Ever since those terrible years where relocation sagas were an annual event and the city of Sacramento was in a seemingly endless fight to keep the Kings where they belong, the Sacramento Kings have been linked to politics through reasons both good and bad. Since those hectic days of emotional rallies, grassroots movements, and drastic desperation, Bigger Than Basketball has been repeated as an unofficial mantra to the point where it has bordered on both hyperbolic and cliché. Up until now, the relationship between politics and the Sacramento Kings has been looked at through the scope of economic outlook, fervent civic pride, and the impact which the team has on the region. The political roller coaster has had its ups and downs since Vivek Ranadivé bought the team in 2013, but it has largely stayed on the team’s front lawn.
Flash forward to 2018, and the worlds of politics and sports have grown increasingly hard to separate with the issues taking form on a much larger scale. Anthem protests across the NFL, their trickle down to other sports, and the ensuing media frenzy which stretched far beyond the comfort of the sports section have made the line between the worlds of sports and politics increasingly blurred. It spilled over to the NBA, from the Warriors refusal to visit the White House, to coaches such as Steve Kerr and Gregg Popovich speaking publicly on a variety of political issues, to the recent outcry caused by Laura Ingraham when she ordered LeBron James to, “Shut up and dribble,” after a video of both he and Kevin Durant speaking candidly about their thoughts on the current presidential administration went viral.
Until last Thursday, when hundreds of protesters formed a circle around the Golden 1 Center and prevented a majority of Kings fans from getting inside the arena, the Kings were yet to find themselves on the national political radar. When Ranadivé spoke about the tragic shooting of Stephon Clark by the Sacramento Police Department, he was met with praise and skepticism from fans and media across the country. Some saw it as a step in the right direction, with an owner speaking out while so many others refuse to get involved. Others fairly questioned whether the Kings were doing anything about the situation, or simply putting on a PR stunt to protect their images. It was an important event, an owner speaking out, but without any action behind it, it never would have held much meaning. After a similar protest once again kept fans out of the game on Tuesday night, many wondered how the Kings would respond, and whether or not they’d be so understanding. It wasn’t until Wednesday night when the fans, the media, the league, and the rest of the sports community got their answer.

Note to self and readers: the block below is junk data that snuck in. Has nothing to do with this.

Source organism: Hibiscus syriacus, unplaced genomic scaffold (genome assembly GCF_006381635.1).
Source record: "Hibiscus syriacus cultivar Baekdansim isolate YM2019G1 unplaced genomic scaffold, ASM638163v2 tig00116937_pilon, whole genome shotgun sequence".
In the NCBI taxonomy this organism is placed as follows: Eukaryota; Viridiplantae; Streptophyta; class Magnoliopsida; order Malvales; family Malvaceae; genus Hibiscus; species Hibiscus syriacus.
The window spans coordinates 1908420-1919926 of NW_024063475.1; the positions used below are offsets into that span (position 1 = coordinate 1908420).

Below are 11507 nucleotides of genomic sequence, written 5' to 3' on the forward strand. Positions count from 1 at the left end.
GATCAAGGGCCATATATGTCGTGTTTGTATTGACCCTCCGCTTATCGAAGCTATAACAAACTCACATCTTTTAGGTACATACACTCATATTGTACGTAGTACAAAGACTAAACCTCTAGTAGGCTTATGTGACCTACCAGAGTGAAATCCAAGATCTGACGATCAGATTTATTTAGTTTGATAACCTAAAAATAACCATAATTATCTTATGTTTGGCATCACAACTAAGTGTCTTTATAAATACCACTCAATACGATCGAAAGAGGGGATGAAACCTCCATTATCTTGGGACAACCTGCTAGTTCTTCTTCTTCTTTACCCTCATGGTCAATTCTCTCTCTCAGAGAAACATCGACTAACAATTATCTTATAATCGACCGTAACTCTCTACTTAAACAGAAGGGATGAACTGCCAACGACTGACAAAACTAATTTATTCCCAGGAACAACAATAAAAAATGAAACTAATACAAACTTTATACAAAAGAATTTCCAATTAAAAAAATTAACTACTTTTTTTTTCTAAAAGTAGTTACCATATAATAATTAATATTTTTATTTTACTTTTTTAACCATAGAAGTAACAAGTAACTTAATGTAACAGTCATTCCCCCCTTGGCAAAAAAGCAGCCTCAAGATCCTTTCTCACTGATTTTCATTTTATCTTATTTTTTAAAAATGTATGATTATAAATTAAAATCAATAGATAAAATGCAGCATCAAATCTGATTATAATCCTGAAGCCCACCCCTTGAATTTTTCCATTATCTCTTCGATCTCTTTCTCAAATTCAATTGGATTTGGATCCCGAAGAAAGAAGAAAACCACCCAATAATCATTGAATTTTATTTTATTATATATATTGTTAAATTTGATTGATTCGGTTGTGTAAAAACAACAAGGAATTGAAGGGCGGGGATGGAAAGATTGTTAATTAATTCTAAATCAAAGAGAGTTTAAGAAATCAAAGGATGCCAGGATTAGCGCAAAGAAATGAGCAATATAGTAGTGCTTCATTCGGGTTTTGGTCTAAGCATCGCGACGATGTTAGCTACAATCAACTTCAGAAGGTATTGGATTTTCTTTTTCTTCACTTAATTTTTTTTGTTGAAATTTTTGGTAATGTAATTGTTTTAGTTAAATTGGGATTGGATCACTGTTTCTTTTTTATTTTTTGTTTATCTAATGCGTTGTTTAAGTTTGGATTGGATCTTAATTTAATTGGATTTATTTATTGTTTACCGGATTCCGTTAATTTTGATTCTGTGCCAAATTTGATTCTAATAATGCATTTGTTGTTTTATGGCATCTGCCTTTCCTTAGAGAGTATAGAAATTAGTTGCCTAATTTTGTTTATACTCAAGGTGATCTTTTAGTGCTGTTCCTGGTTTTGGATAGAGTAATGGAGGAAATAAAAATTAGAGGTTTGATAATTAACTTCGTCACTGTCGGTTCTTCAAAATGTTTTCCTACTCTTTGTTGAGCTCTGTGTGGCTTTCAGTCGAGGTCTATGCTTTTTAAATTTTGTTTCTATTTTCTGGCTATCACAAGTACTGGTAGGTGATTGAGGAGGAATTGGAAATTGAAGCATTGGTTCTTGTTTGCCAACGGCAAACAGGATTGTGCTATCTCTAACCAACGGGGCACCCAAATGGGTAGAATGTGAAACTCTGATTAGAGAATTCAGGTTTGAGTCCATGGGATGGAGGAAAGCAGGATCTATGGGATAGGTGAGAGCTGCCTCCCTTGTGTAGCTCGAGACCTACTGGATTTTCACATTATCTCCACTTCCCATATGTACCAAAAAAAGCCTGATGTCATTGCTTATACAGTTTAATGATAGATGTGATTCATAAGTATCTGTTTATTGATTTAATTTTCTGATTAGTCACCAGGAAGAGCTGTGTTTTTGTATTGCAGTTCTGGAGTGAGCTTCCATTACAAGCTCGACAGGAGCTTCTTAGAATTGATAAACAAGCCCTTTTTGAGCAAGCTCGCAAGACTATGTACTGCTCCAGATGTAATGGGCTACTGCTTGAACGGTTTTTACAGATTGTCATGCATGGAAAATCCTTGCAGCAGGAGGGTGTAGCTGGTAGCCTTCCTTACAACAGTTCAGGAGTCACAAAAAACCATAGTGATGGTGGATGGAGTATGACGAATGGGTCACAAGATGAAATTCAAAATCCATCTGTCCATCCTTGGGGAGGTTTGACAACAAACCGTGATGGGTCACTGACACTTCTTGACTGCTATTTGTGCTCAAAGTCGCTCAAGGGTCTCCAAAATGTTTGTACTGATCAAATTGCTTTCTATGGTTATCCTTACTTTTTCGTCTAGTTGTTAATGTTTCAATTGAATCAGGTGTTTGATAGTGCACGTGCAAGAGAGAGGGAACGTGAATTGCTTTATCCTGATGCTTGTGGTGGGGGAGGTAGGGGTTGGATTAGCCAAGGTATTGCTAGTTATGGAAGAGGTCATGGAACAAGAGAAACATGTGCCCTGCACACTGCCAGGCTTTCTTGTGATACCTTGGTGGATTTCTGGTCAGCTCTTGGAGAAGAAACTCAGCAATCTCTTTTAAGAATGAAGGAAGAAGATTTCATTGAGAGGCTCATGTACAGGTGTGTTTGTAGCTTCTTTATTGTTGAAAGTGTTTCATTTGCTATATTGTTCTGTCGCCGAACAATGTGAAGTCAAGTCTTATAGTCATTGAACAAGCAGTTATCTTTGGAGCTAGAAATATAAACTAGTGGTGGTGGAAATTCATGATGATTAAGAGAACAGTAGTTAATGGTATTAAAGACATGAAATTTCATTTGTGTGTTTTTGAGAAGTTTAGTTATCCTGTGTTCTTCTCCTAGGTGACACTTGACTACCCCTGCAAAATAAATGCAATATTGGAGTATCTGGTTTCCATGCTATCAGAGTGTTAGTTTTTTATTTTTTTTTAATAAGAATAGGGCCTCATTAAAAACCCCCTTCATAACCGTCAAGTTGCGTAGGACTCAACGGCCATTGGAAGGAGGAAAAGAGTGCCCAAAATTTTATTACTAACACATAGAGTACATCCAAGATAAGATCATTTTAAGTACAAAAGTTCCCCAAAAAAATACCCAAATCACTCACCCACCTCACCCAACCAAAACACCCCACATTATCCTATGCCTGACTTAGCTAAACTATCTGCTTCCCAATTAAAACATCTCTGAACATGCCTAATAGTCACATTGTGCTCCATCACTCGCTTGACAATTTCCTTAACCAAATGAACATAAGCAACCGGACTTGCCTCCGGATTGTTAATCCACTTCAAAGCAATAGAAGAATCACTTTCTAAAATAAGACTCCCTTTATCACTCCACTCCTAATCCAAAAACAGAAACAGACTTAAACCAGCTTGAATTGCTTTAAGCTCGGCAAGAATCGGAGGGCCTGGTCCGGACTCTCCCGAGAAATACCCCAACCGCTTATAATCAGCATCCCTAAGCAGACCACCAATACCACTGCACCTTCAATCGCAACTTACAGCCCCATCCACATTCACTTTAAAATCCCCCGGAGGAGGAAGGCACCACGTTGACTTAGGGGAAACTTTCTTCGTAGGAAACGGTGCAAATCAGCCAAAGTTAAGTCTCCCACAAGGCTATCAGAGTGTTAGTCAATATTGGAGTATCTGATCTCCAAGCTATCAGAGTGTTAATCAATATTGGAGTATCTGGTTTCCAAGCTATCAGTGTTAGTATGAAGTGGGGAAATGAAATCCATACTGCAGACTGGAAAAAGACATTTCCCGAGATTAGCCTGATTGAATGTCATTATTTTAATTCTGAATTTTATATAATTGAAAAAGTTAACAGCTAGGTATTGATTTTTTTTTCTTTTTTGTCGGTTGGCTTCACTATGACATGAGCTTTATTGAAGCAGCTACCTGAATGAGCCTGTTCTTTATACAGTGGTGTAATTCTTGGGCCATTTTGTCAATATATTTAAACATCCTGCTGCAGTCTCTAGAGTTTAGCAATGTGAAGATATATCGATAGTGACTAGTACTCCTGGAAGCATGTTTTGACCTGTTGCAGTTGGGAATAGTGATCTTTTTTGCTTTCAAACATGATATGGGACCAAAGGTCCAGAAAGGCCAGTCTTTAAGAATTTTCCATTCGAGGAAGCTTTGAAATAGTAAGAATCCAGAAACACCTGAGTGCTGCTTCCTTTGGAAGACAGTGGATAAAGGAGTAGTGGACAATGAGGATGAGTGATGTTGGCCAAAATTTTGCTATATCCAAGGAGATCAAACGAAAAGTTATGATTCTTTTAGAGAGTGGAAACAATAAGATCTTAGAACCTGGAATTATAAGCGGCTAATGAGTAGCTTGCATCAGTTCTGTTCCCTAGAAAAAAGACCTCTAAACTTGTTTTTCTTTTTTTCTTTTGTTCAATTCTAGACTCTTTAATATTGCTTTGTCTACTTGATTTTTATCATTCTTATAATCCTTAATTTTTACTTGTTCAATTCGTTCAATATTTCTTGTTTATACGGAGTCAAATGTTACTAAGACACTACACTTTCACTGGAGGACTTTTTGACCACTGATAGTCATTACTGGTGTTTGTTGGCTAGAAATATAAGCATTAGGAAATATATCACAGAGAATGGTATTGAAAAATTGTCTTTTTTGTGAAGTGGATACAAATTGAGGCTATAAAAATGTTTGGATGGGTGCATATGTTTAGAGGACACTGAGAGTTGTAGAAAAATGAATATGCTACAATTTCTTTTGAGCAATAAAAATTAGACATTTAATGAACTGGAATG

By partnering with Black Lives Matter, and becoming an active part in such a politically divisive movement, the Kings have made their point clear. They are not going to stick to sports, nor are they going to shut up and dribble. Many people, including myself, were inconvenienced by the protests because we did not get to go to a basketball game. Some took it well, others were vocally upset, but if the worst thing that has happened to us involves our inability to watch a bunch of strangers bounce a ball for a couple of hours, we’re having a good day. The Kings are attaching themselves to an issue that is truly Bigger Than Basketball not because of entertainment or monetary value, but because it is affecting human lives, and that is why it is important for the Kings to take a public stand.
Sacramento has a unique opportunity as the only major professional sports team in town to go beyond the walls of sports and entertainment and actually get involved in things that matter. Those who have followed players, past and present, like Garrett Temple, Vince Carter, and DeMarcus Cousins are not going to be shocked that they have gotten involved in the recent events. Basketball will only get this team so far, and if the Kings stand back and ignore a story which has found itself on their front porch and forced itself into their narrative, they are doing a disservice to both themselves and to the community. For years we spoke about the importance that this team has for the city and for us, now is when they prove and take the proper steps toward promoting that same social change that so many other teams have chosen to ignore. The beautiful arena, the team that plays inside it, and the outcome of the games don’t mean a thing if the Kings exclusively stick to sports when they have an important opportunity to become one of the first teams in this current political climate to acknowledge that something has to change. Now, we wait and see what happens when the talk becomes action, and the Kings take on an issue which is truly Bigger than Basketball.